He also indicated that the initial design of the project, which was to be completed within a period of 12 months, could not contain the volumes of water in the area; thus, there was the need to re-design the project and subsequently re-award the contract.

“There was also the issue of shortfall in terms of funding; however, the Department of Urban Roads (DUR) has directed us to start the processes to procure a new contractor, which we have done and the contract awarded to a new contractor.”

“As we speak, the project has begun and will be completed within a period of eight months,” he said.

Attempts to remedy the situation

A visit to the site recently showed that attempts were being made to remedy the situation, as about three men were seen on site clearing debris to make way for the construction.

Some portions of the culvert had, however, collapsed; a situation which a resident explained was as a result of the rains.

Mr Dordor confirmed that the contractor had begun work; however, the rains were interrupting his operations.

Solution to other challenges

Speaking to the Regional Director of the DUR, Mrs Adwoa Doku, on other challenges such as poor roads, she said her outfit was about to begin a project to rehabilitate roads at the Kwashie-Bu, NIC, Sowutuom and New Okaiman areas.

She noted that a 13.3km project which was to begin this month would improve the transportation situation in those areas.

Touching on sanitation issues in the municipality, the Municipal Chief Executive (MCE) of the Ga Central Municipal Assembly, Dr Emmanuel Lamptey, stated that the assembly was poised to enforce its sanitary bye-laws, while calling on the media to support in the advocacy to ensure a clean environment.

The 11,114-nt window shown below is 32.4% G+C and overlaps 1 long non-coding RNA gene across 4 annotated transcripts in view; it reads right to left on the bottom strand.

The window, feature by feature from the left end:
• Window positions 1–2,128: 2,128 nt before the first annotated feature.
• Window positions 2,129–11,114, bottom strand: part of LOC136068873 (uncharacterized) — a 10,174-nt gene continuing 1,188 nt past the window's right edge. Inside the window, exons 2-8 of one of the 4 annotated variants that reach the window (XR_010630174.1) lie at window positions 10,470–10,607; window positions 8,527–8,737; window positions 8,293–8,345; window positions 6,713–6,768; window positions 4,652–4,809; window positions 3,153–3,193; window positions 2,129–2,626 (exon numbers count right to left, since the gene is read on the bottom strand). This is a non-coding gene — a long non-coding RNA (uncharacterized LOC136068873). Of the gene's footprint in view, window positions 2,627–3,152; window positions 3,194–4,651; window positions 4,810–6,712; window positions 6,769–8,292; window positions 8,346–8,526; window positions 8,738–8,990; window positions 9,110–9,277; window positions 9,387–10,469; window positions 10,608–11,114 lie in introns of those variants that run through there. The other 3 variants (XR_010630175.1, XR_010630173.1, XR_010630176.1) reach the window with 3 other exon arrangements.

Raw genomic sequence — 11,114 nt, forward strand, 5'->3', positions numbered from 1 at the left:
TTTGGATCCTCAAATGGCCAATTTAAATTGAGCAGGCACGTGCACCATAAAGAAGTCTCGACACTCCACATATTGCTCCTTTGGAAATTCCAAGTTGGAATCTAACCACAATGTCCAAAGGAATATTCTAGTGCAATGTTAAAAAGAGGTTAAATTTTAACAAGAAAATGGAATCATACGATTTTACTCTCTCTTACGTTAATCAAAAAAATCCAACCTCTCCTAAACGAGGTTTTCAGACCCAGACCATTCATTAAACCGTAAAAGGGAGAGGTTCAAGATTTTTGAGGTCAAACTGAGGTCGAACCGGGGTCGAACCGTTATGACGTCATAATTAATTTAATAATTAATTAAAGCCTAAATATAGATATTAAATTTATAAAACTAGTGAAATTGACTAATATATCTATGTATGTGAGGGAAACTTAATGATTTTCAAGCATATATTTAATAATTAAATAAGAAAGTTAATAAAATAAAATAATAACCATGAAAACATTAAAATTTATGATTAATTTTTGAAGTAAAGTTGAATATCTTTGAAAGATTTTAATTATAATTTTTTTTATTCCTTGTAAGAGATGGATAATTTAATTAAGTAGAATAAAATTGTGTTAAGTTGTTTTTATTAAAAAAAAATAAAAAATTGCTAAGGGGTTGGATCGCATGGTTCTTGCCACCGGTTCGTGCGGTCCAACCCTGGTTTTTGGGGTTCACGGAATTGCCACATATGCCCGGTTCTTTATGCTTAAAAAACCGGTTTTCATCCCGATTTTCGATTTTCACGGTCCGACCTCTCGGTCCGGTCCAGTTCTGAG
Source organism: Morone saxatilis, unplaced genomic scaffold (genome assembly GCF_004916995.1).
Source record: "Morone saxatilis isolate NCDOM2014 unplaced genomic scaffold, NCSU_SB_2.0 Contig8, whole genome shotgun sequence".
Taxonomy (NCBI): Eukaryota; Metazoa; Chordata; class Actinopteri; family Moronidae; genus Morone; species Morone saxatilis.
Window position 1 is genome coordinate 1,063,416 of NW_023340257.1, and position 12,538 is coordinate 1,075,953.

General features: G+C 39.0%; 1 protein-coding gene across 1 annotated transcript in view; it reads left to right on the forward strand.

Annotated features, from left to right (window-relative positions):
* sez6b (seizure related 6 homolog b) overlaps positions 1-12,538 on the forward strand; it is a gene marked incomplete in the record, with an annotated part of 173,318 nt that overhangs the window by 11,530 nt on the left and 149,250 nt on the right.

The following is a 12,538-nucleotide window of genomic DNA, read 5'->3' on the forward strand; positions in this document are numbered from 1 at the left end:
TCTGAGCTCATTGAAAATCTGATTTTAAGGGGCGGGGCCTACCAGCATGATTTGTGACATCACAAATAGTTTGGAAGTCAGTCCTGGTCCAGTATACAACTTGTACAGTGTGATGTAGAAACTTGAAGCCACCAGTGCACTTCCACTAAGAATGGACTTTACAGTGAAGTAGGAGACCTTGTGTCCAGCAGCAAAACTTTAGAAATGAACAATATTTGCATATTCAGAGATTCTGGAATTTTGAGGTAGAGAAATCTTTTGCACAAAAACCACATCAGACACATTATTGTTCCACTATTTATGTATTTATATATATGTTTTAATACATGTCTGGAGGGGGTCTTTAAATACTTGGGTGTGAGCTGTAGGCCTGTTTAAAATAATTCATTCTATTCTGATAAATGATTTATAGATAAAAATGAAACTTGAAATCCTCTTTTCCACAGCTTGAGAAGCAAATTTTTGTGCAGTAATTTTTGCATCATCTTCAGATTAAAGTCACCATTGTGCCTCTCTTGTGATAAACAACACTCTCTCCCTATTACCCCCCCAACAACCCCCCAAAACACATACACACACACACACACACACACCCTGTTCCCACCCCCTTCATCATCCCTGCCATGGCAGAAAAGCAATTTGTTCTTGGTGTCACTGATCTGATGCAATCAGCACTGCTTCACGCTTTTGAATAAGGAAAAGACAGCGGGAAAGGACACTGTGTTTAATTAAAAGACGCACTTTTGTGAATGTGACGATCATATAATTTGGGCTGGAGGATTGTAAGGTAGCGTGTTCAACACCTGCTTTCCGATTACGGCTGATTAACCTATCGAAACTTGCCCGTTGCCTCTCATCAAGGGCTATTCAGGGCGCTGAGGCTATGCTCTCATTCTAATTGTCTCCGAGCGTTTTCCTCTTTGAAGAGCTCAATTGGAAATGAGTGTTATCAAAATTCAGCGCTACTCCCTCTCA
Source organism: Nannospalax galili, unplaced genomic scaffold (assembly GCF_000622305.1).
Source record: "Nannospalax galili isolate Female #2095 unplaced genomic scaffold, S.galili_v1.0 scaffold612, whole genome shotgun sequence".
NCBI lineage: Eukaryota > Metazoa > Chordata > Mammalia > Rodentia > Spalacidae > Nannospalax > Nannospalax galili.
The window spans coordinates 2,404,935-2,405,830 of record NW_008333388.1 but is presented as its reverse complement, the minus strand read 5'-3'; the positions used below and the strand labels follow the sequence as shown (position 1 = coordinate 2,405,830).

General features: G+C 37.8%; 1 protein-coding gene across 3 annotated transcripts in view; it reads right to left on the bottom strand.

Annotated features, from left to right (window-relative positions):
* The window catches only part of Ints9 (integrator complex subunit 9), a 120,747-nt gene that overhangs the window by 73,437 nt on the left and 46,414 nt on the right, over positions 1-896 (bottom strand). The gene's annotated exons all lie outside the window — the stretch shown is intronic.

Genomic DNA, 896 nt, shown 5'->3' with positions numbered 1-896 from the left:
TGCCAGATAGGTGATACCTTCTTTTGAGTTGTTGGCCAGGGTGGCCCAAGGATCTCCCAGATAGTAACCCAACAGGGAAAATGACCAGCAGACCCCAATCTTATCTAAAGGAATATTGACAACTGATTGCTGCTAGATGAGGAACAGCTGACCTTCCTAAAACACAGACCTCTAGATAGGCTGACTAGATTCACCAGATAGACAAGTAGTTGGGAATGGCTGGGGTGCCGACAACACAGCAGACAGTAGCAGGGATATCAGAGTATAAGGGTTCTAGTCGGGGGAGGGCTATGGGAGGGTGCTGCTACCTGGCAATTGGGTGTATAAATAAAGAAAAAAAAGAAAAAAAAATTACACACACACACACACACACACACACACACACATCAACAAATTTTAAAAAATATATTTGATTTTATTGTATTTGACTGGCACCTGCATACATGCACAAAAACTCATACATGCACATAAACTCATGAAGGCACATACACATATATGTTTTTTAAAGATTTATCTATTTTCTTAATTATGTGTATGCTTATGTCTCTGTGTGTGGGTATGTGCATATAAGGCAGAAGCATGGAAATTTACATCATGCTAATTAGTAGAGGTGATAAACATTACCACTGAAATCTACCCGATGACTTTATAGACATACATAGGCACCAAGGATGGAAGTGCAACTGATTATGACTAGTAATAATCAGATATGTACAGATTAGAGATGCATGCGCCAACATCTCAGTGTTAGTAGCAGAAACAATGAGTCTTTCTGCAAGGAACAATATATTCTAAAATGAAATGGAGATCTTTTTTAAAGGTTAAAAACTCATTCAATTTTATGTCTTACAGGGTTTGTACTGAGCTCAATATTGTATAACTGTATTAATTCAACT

“Some weeks ago, residents of Tabora-Alhaji and its environs were asked to clean their surroundings or have their shops closed down. We went the next day and everywhere was clean,” he observed.

For his part, the Assemblyman for the Kwashie-Bu electoral area, Mr Amponsam Asafo Adjei, also explained that he was in constant talks with the authorities of the DUR to facilitate the construction of the culvert and roads in the vicinity.

“We have also implemented some strategies such as frequently embarking on clean-up exercises together with community members to tackle the insanitary conditions in the communities,” he added.

Recommendation and conclusion

It is sad to see a once vibrant community turn dead due to an abandoned infrastructural project whose initial purpose was to make life comfortable for residents.

I am, therefore, appealing to authorities to fulfil their promise of completing the culvert, while solving the numerous challenges raised by the people.

I will also urge residents to support the authorities by playing their part, including desisting from dumping refuse into drains and partaking in clean-up exercises.